Mehmet Gurses. Civil Wars of the World: Major Conflicts since World War II. Editor: Karl DeRouen Jr. & Uk Heo. Volume 2, ABC-CLIO, 2007.
Although Lebanon gained its independence in 1941 (Rabinovich 1985), “the people of Lebanon have a long and distinctive history” (Bannerman 2002, 197). The Islamic empires of the Umayyad (660-750), the Abbasid (750-1258), and later on the Fatimids, Ayubids, and Memluks of Egypt dominated the area for centuries. From the early sixteenth century, the Sunni Ottoman Turks controlled the whole area, until the dissolution of the empire at the end of World War I (Bannerman 2002).
Through a wartime agreement between Britain and France, Lebanon became a French mandate. France created modern Lebanon on August 31, 1920, by expanding its boundaries to establish a more viable state (Rabinovich 1985). As a result, the northern city of Tripoli, which is a Sunni Muslim center, the southern Shi’ite Muslim centers of Sidon and Tyre, and the Bekaa Valley in the east were added to the Lebanese state. Beirut, the home of all different sects—Maronites and Greek Catholics, Greek Orthodox, Armenians, Sunnis, Shi’ites, and Druze—became the capital city of modern Lebanon. The French mandate came to an end in 1943 as a result of the French political and military decline during World War II and the rise of Syrian and Arab nationalism in the Middle East (Bannerman 2002).
The oral agreement between Christians and Muslims that was reached in 1943 marked the foundations of modern Lebanon. The distribution of power was based upon each community’s numerical strength (Rabinovich 1985). As a result, “Christian supremacy” (Rabinovich 1985, 24) in the modern Lebanon was established in the decision that the “president of the republic was to be a Maronite Christian; the president of the Chamber of deputies, a Shi’ite Muslim; the prime minister a Sunni Muslim. The Greek orthodox were to have the vice-prime minister and the vice-president of the Chamber of Deputies” (Deeb 1980, 5). Moreover, “a ratio of six Christian deputies to every five Muslim deputies in parliament” was agreed upon (Rabinovich 1985, 24).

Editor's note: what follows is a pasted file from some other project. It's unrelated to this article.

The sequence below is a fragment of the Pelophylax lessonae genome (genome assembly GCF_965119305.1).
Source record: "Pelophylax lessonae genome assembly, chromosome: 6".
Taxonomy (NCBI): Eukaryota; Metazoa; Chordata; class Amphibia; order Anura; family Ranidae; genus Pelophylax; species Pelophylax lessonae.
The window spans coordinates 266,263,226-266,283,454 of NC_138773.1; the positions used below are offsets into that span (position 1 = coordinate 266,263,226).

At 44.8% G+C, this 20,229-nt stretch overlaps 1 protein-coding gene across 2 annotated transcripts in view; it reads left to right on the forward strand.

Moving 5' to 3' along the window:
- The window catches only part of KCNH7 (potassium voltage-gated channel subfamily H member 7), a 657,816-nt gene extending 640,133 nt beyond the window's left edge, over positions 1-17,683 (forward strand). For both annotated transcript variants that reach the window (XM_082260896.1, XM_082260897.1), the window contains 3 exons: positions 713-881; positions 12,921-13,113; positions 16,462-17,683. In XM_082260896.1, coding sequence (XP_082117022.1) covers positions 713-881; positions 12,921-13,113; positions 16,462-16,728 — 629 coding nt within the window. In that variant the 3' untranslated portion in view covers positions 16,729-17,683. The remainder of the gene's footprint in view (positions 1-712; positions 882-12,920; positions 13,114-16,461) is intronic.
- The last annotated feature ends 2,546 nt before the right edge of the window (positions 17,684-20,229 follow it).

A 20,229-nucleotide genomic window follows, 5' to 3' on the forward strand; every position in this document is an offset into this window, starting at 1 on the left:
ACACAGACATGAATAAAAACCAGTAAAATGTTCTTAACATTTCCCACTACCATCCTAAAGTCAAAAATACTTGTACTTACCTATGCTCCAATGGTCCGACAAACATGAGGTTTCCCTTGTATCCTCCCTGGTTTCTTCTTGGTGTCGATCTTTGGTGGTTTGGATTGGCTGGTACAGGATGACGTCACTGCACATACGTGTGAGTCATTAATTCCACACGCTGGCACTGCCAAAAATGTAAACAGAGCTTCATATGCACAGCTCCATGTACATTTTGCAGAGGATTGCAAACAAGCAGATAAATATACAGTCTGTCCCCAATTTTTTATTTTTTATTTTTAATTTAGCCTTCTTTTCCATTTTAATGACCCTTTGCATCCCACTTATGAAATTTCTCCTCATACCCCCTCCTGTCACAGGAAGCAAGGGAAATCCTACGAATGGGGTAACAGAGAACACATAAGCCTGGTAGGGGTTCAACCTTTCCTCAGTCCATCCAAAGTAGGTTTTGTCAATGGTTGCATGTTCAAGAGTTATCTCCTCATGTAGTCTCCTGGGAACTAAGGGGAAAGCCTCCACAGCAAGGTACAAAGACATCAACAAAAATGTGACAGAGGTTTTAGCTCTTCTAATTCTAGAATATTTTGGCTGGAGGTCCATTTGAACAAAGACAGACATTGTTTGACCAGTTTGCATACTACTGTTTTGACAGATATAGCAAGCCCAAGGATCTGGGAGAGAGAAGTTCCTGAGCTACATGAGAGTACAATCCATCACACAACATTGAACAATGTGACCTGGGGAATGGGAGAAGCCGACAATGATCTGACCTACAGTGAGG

Lebanon became one of the most democratic and most stable states in the Middle East after it gained independence. The Lebanese political and economic system attracted deposits and trusts from the oil-rich Arab countries, and “this capital helped fuel the remarkable development during the period of 1955-1975” (Held 2000, 266). The Lebanese economy diversified after independence, and the “manufacturing sector surpassed agriculture in the economic hierarchy” (Held 2000, 267). The share of industry in the gross domestic product (GDP) reached 20 percent in 1974 (Nasr 1990). Lebanon attracted more than 1.5 million tourists before 1975 (Held 2000). Lebanon, with a democratic and highly urban and educated society, was labeled the “Switzerland of the Middle East” before the outbreak of the 1975 civil war (Goldschmidt 2000). Besides the domestic improvements in the economy, the Lebanese economy took advantage of the regional economic boom, “especially of the growing wealth of the Arab oil states. Beirut supplied a source of entertainment and investment as well as transit points for goods and services” (Bannerman 2002, 206). Nasr (1990, 5) reports that “the average yearly rate of growth was around six percent; the national income per capita increased from $400 in 1965 and $647 in 1970 to $1415 in 1974.” The GDP per capita did not decline during the 1975-1978 war. GDP per capita was $3,429 (constant 1985 US dollars) in 1975 (Fearon and Laitin 2003). Parliamentary elections were held with no serious restrictions until the outbreak of the war in 1975. Lebanon received a 5 on the Polity IV scale, which ranges from-10 (least democratic) to +10 (most democratic) in 1975 (Fearon and Laitin 2003).
The Lebanese 1975-1978 civil war was a resumption of the conflict that took place between the same parties in 1958. The political turmoil in Lebanon during these years was closely related to regional developments. The primary factor that led to the outbreak of conflict between the two major groups, the Christians and the Muslims, was systemic. The Arab-Israeli conflict and Egyptian leader Nasser’s nationalistic policies fueled the Muslims’ resentment in Lebanon (Rabinovich 1985). The Muslims believed that the political system needed to be altered in such a way that Christians were no longer the dominant element of the system. The conflict broke out between President Chamoun’s supporters, Maronite Christians, and the Muslims in February 1958. The Lebanese army remained neutral, and the conflict subsided with U.S. military intervention. The status quo was preserved, yet the 1958 war revealed the shortcomings inherent in the Lebanese political system, on the one hand, and how Lebanese politics is closely related to and affected by regional developments, on the other.